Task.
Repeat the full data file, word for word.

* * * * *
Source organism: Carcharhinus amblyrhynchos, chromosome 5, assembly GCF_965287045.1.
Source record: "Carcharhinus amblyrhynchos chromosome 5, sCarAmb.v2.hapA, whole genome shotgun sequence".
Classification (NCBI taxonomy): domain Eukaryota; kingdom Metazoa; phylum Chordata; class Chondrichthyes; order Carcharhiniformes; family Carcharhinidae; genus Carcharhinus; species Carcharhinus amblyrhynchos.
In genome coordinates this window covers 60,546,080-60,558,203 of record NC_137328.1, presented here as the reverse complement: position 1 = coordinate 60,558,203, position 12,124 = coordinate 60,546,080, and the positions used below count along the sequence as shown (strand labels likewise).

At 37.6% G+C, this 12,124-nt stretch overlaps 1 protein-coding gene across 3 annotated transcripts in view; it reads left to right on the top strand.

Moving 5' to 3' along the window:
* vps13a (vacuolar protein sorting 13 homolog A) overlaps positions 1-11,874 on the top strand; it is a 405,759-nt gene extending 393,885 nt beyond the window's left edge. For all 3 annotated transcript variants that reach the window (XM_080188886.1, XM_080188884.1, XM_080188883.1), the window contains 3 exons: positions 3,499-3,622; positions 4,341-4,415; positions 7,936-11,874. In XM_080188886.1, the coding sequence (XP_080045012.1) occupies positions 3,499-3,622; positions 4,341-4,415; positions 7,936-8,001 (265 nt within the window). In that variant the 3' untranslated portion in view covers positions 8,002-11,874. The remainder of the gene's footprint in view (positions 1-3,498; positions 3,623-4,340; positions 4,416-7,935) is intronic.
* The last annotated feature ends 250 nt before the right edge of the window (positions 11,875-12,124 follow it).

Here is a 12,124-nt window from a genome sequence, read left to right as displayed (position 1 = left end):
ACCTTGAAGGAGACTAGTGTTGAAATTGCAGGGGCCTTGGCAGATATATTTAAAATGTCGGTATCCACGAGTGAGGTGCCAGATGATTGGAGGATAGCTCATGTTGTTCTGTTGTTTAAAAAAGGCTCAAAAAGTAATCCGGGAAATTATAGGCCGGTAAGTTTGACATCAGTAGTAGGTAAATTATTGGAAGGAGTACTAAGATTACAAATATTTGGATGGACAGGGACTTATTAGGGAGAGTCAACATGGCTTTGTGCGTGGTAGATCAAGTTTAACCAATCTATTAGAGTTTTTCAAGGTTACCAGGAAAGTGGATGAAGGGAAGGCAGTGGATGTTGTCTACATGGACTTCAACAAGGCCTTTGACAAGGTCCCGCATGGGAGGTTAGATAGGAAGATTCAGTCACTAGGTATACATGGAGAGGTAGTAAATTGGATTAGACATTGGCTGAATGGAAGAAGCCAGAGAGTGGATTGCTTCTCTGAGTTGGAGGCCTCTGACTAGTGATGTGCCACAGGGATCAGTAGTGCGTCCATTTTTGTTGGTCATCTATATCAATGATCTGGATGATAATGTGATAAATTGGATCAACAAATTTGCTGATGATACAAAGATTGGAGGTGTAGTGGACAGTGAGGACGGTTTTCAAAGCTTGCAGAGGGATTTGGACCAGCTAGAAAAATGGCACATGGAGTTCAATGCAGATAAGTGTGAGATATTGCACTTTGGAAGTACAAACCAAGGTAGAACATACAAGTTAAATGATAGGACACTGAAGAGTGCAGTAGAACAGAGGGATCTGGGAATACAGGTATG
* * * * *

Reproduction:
Source organism: Carcharhinus amblyrhynchos, chromosome 5, assembly GCF_965287045.1.
Source record: "Carcharhinus amblyrhynchos chromosome 5, sCarAmb.v2.hapA, whole genome shotgun sequence".
Classification (NCBI taxonomy): domain Eukaryota; kingdom Metazoa; phylum Chordata; class Chondrichthyes; order Carcharhiniformes; family Carcharhinidae; genus Carcharhinus; species Carcharhinus amblyrhynchos.
In genome coordinates this window covers 60,546,080-60,558,203 of record NC_137328.1, presented here as the reverse complement: position 1 = coordinate 60,558,203, position 12,124 = coordinate 60,546,080, and the positions used below count along the sequence as shown (strand labels likewise).

At 37.6% G+C, this 12,124-nt stretch overlaps 1 protein-coding gene across 3 annotated transcripts in view; it reads left to right on the top strand.

Moving 5' to 3' along the window:
* vps13a (vacuolar protein sorting 13 homolog A) overlaps positions 1-11,874 on the top strand; it is a 405,759-nt gene extending 393,885 nt beyond the window's left edge. For all 3 annotated transcript variants that reach the window (XM_080188886.1, XM_080188884.1, XM_080188883.1), the window contains 3 exons: positions 3,499-3,622; positions 4,341-4,415; positions 7,936-11,874. In XM_080188886.1, the coding sequence (XP_080045012.1) occupies positions 3,499-3,622; positions 4,341-4,415; positions 7,936-8,001 (265 nt within the window). In that variant the 3' untranslated portion in view covers positions 8,002-11,874. The remainder of the gene's footprint in view (positions 1-3,498; positions 3,623-4,340; positions 4,416-7,935) is intronic.
* The last annotated feature ends 250 nt before the right edge of the window (positions 11,875-12,124 follow it).

Here is a 12,124-nt window from a genome sequence, read left to right as displayed (position 1 = left end):
ACCTTGAAGGAGACTAGTGTTGAAATTGCAGGGGCCTTGGCAGATATATTTAAAATGTCGGTATCCACGAGTGAGGTGCCAGATGATTGGAGGATAGCTCATGTTGTTCTGTTGTTTAAAAAAGGCTCAAAAAGTAATCCGGGAAATTATAGGCCGGTAAGTTTGACATCAGTAGTAGGTAAATTATTGGAAGGAGTACTAAGATTACAAATATTTGGATGGACAGGGACTTATTAGGGAGAGTCAACATGGCTTTGTGCGTGGTAGATCAAGTTTAACCAATCTATTAGAGTTTTTCAAGGTTACCAGGAAAGTGGATGAAGGGAAGGCAGTGGATGTTGTCTACATGGACTTCAACAAGGCCTTTGACAAGGTCCCGCATGGGAGGTTAGATAGGAAGATTCAGTCACTAGGTATACATGGAGAGGTAGTAAATTGGATTAGACATTGGCTGAATGGAAGAAGCCAGAGAGTGGATTGCTTCTCTGAGTTGGAGGCCTCTGACTAGTGATGTGCCACAGGGATCAGTAGTGCGTCCATTTTTGTTGGTCATCTATATCAATGATCTGGATGATAATGTGATAAATTGGATCAACAAATTTGCTGATGATACAAAGATTGGAGGTGTAGTGGACAGTGAGGACGGTTTTCAAAGCTTGCAGAGGGATTTGGACCAGCTAGAAAAATGGCACATGGAGTTCAATGCAGATAAGTGTGAGATATTGCACTTTGGAAGTACAAACCAAGGTAGAACATACAAGTTAAATGATAGGACACTGAAGAGTGCAGTAGAACAGAGGGATCTGGGAATACAGGTATG